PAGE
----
BMD varies between different populations. Sweden has a high prevalence of osteoporosis and osteoporosis-related fractures [1012]. Although studies of osteoporosis in AS have been performed in other countries, this is to our knowledge the first study in Scandinavia. The aims of the present study were to investigate the prevalence of, and risk factors for osteoporosis in patients with AS, to compare lumbar spine BMD measured in the AP and lateral projection, including estimated vBMD, and to study how these measures change with progressive ankylosis.

Materials and methods


The patients were recruited from three participating centres in western Sweden; the Rheumatology Clinic at Sahlgrenska University Hospital in Gothenburg and the Rheumatology Clinics at the Borås and Alingsås county hospitals. The inclusion criterion was AS according to the modified New York criteria [13]. Exclusion criteria were psoriasis, inflammatory bowel disease, dementia, pregnancy and difficulties in understanding Swedish. All patients meeting the study criteria were invited to participate. Informed consent was obtained according to the Declaration of Helsinki. The study was approved by the regional ethics committee in Gothenburg.

Physical examination and questionnaires

Physical examinations, including the Bath Ankylosing Spondylitis Metrology Index (BASMI), were all performed by the same physician (EK). The patients answered questionnaires concerning risk factors for osteoporosis, medical history, medication and the Bath Ankylosing Spondylitis Disease Activity Index (BASDAI), Bath Ankylosing Spondylitis Functional Index (BASFI) and Bath Ankylosing Spondylitis Patient Global score (BAS-G) [1417]. The Ankylosing Spondylitis Disease Activity Score (ASDAS) was calculated using a previously described formula [18, 19].

Physical activity was divided into three levels of intensity (light, moderate and heavy) and reported in hours per week for leisure time, at home and at work, using two validated questionnaires; the Leisure Time Physical Activity Instrument (LTPAI) and Physical Activity at Home and Work Instrument (PAHWI) [20]. Lifetime use of glucocorticoids, converted into milligrams of prednisone, was estimated by examining the medical records and questioning patients about previous glucocorticoid injections and oral prednisone use. Fracture risk assessment (FRAX) for the % ten-year probability of major osteoporotic and vertebral fractures respectively, was calculated using the FRAX tool developed from a Swedish cohort. The FRAX tool applies only to patients 40 years or older. The probability of fracture is calculated using known risk factors for fractures, and BMD of the femoral neck [21].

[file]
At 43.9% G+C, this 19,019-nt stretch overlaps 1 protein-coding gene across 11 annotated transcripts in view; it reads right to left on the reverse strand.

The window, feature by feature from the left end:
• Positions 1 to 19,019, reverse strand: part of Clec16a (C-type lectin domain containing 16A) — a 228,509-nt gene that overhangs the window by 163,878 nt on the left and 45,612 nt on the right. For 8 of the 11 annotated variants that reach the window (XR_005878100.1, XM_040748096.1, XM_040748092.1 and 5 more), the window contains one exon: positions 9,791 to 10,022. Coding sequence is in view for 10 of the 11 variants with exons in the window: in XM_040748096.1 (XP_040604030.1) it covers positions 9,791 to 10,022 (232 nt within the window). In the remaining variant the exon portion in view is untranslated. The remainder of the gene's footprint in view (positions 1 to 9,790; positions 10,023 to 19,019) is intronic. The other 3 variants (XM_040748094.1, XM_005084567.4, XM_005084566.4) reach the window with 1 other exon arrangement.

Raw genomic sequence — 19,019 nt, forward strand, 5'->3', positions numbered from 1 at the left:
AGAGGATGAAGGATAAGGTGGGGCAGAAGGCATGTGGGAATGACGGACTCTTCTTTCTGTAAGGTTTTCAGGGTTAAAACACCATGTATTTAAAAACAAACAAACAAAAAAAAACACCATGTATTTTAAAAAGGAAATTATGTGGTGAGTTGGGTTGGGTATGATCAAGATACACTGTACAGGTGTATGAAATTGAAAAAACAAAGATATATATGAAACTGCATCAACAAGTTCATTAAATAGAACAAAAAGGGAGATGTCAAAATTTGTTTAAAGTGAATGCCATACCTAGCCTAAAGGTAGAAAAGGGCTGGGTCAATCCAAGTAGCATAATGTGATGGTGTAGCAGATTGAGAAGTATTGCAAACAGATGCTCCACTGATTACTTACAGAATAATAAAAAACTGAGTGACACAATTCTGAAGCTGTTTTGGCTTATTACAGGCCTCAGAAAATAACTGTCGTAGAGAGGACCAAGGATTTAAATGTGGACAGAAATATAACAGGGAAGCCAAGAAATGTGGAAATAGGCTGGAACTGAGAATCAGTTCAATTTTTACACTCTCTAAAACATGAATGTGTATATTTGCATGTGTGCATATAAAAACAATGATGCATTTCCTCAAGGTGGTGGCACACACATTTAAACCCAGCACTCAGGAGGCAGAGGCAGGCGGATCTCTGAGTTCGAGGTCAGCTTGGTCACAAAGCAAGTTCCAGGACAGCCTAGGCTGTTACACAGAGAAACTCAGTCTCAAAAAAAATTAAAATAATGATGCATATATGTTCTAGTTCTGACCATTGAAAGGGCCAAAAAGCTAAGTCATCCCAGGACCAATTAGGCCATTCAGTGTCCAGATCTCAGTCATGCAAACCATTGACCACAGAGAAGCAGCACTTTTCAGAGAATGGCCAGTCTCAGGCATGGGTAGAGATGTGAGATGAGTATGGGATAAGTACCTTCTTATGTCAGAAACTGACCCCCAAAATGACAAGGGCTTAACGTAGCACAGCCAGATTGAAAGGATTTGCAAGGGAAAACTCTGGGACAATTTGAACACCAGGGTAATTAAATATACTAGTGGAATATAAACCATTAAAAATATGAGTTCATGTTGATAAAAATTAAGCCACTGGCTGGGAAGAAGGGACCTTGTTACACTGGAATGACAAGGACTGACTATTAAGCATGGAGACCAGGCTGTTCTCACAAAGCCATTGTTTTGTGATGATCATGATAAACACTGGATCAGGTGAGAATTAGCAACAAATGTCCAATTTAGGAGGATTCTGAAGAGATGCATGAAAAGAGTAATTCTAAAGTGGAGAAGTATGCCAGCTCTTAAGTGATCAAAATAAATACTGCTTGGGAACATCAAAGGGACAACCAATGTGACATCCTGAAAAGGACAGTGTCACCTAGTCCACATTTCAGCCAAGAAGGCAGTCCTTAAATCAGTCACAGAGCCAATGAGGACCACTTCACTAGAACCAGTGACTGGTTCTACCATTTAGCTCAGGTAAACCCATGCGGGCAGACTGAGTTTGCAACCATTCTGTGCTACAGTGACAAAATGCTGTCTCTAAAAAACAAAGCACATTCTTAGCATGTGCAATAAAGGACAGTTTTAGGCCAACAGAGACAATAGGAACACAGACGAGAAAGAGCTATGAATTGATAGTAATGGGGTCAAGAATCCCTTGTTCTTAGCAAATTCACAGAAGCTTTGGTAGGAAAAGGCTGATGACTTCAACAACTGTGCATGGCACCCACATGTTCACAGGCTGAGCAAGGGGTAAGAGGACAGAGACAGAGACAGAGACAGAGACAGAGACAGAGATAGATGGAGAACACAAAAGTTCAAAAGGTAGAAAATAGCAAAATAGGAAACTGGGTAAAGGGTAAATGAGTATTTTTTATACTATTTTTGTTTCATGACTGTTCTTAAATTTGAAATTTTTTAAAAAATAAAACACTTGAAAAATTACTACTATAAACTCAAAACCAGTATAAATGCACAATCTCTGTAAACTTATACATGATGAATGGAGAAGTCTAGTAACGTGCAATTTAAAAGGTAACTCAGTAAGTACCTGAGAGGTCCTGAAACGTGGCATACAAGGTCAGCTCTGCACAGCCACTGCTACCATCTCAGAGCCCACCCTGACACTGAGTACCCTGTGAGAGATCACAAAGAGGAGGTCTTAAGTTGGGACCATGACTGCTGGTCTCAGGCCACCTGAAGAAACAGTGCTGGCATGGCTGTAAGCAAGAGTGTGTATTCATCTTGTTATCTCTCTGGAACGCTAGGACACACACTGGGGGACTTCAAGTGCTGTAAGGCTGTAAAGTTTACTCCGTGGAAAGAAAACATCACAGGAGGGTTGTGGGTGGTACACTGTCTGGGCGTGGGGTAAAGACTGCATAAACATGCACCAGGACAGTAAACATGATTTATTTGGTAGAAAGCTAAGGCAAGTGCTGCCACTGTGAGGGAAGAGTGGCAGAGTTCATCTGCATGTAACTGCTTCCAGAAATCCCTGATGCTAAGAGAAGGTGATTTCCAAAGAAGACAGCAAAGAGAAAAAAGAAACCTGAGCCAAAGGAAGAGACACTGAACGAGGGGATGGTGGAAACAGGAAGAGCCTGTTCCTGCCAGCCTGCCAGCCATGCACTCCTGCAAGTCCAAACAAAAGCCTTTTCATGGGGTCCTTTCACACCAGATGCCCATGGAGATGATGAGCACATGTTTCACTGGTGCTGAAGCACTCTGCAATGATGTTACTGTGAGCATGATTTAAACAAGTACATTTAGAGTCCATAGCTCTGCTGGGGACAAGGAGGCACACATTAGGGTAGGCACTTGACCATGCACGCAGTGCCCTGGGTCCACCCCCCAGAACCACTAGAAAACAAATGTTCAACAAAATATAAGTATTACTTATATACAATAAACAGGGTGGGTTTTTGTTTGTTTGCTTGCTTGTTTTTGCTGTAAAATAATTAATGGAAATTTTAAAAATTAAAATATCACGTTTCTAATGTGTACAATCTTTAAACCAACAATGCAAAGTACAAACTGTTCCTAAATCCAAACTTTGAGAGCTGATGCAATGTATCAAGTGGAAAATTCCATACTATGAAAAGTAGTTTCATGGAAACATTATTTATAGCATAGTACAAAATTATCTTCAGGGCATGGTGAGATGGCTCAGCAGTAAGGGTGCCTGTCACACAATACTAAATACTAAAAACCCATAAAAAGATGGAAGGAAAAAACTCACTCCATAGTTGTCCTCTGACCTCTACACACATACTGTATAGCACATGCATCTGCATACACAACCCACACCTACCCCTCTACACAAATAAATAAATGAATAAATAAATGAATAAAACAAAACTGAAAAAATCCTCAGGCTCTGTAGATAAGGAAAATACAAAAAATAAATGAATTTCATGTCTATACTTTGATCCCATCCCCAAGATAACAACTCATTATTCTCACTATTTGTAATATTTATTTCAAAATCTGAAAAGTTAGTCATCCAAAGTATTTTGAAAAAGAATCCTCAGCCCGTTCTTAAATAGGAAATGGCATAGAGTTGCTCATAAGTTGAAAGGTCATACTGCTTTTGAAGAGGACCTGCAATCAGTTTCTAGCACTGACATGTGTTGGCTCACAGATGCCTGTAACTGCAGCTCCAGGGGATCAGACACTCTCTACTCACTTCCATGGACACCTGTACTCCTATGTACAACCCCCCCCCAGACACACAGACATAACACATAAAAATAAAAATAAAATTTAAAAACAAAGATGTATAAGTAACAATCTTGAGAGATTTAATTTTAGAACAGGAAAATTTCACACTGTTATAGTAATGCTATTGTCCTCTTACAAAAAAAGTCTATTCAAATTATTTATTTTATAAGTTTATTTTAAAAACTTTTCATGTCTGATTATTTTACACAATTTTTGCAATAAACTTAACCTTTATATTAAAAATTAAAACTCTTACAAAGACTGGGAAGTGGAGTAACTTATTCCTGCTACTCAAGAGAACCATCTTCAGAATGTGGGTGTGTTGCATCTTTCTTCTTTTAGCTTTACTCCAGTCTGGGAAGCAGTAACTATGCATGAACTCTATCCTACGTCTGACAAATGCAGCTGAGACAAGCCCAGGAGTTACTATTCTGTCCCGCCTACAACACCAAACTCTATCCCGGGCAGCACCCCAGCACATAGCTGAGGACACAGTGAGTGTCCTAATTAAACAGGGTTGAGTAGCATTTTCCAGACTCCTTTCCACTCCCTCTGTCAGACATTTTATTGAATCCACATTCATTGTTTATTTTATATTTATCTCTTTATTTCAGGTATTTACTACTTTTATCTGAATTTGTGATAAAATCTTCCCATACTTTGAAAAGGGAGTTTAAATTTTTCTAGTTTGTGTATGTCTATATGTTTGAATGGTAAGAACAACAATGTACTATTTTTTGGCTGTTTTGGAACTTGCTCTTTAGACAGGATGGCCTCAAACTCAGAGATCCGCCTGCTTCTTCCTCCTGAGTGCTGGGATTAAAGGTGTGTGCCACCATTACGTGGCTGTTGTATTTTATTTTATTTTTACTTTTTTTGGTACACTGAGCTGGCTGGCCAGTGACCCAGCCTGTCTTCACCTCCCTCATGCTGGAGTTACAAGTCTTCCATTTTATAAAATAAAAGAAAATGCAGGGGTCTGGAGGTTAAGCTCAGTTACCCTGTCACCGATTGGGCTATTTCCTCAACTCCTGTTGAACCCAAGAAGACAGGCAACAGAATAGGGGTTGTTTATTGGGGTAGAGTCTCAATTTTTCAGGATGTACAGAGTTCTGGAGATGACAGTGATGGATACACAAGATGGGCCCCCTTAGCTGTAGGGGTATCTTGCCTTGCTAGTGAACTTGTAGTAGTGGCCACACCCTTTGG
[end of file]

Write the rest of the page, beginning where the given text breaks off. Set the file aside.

Bone mineral density

BMD of the lumbar spine in the AP (vertebrae L1 to L4) and lateral (L2 to L4) projections, the left hip (femoral neck and total hip regions) and the non-dominant forearm (radius) was measured using a DXA scanner (Hologic Discovery A, Hologic Inc, Bedford, MA, USA). The coefficients of variation for repeat scan precision were 0.39% for the AP and 0.60% for the lateral lumbar DXA measurements. For patients aged 50 years or older the following World Health Organization (WHO) definitions of osteopenia and osteoporosis were used: osteopenia, T-score < -1 to > -2.5 SD (compared to the young normal mean), and osteoporosis, T-score ≤ -2.5 SD. The lowest value of BMD measured in the lumbar spine, total hip or femoral neck was used [22]. For patients under the age of 50 a Z-score ≤ -2.0 SD (compared to the age-matched mean) was considered to be below the expected range for age [23]. For calculation of T- and Z-scores the BMD values of the patients were compared with reference values provided by the DXA scanner analysis software. T- and Z-scores were not available for lateral lumbar spine DXA measured in men or for lumbar spine vBMD measured in men or women.


Lateral radiographs of the cervical, thoracic and lumbar spine were acquired and changes related to AS were assessed using the modified Stoke Ankylosing Spondylitis Spine Score (mSASSS). The score includes the anterior corners of vertebrae C2 to T1 and T12 to S1, which are graded with 0 to 3 points each (0 = normal, 1 = erosion, sclerosis or squaring, 2 = syndesmophyte, 3 = bridging syndesmophyte). The remaining thoracic spine is not included in the score. The scoring scale ranges from 0 to 72 [24].

Laboratory tests